Grow It!, Harvest Time, Kath's Gardening Notebook
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Claim Your Tomato Stake!

Claim your stake with Garden Eats!

Tomatoes are America’s favorite home-grown vegetable. Nothing says summer like vine-ripened tomatoes! They’re easy to grow and offer many varieties. If you’ve chosen meaty Beefsteaks or bushy Cherries, your plants should be budding flowers by mid-June (wait, that’s now)!

Water Me Deep

Keeping your plants consistently watered will prevent blossom end rot, those oddly shaped cracks you sometimes see on the bottom of the fruit. Water in the morning to prevent disease, and always water the soil, not the plant.

Feed Me Please

Fertilize every 4-6 weeks with organic NPK (nitrogen, phosphorous, potassium) 3-2-2 fish emulsion diluted in a one gallon container. Fish emulsion can be found at most garden centers. You might not enjoy the smell of this cocktail, but your tomatoes will thank you.

Buzz Off

Most garden pests will ignore your tomatoes, but be on the lookout for the tomato hornworm. One or two of these can devour a whole plant in a couple days! They are a 3-4 inch long green caterpillar that likes to hide on the underside of the leaves. Hand-pick them off the leaves, they don’t bite or sting.

Photo by Orna Izakson via Garden Medicine

Show Your Support

Once your plants start growing and producing fruit, they’ll be too top-heavy to stand up alone. You can stake them, but using tomato cages is much easier. Cage them right after planting to avoid breaking branches.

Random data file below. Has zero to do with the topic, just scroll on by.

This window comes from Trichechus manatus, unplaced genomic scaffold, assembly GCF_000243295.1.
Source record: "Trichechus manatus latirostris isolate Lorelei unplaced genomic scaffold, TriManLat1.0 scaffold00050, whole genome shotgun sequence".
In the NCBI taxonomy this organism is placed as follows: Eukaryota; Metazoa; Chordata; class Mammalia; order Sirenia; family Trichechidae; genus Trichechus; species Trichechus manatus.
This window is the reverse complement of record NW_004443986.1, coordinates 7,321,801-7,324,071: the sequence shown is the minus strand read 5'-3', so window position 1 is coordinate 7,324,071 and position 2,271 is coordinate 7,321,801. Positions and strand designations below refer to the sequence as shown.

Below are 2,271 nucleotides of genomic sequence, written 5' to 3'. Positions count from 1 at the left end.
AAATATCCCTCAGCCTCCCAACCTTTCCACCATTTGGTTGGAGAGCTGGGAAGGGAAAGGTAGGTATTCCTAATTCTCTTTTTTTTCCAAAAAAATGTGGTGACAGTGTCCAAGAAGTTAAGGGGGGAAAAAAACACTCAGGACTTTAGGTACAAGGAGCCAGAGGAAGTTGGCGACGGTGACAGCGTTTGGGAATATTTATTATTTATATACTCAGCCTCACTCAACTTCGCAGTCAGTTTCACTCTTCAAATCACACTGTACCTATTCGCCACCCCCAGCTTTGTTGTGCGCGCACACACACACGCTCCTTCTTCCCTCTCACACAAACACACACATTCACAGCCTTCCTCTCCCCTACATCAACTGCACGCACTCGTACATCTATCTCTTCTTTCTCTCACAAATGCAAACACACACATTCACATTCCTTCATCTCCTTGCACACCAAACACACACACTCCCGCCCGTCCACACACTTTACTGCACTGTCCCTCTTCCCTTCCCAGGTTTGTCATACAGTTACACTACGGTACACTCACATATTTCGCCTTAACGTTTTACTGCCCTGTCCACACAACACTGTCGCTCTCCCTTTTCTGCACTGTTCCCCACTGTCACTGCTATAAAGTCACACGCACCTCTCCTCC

Check back in a few weeks when talk about how to save and store your seeds!

If tomatoes are the highlight of your garden, get us over at your place to help build a specialized trellis. You can find one of us here!


1 Comment

  1. I’m big on tomatoes, too! But I use tripods to support my plants. They’re cheaper than a full-blown trellis and both cheaper and sturdier than tomato hoops. Made from spruce strapping, and variable in both height and length, I can support 20 tomato plants for about $10 in reusable supplies.

    The tripods are set into the earth at each end of the row, and a pole is set across the top. From that crosspole I drop lengths of twine that are tied loosely to the bottom of the tomato plant. As the plant grows I add loops of twine that loosely keep the main stalk and primary branches anchored to the twine. That supports the growing tomatoes. At the end of the season, I break the system down for easy, compact storage.

    For photos and directions, see the post, “Making and Using Garden Tripods” on my blog. Since I live in the country, aesthetics is not essential. However, using slightly nicer wood – even painting the legs with colorful vines and butterflies – would make a nice addition to a suburban backyard garden, imo. (Or, if you have the room, plant climbing vines around the tripod legs, like snap peas.)

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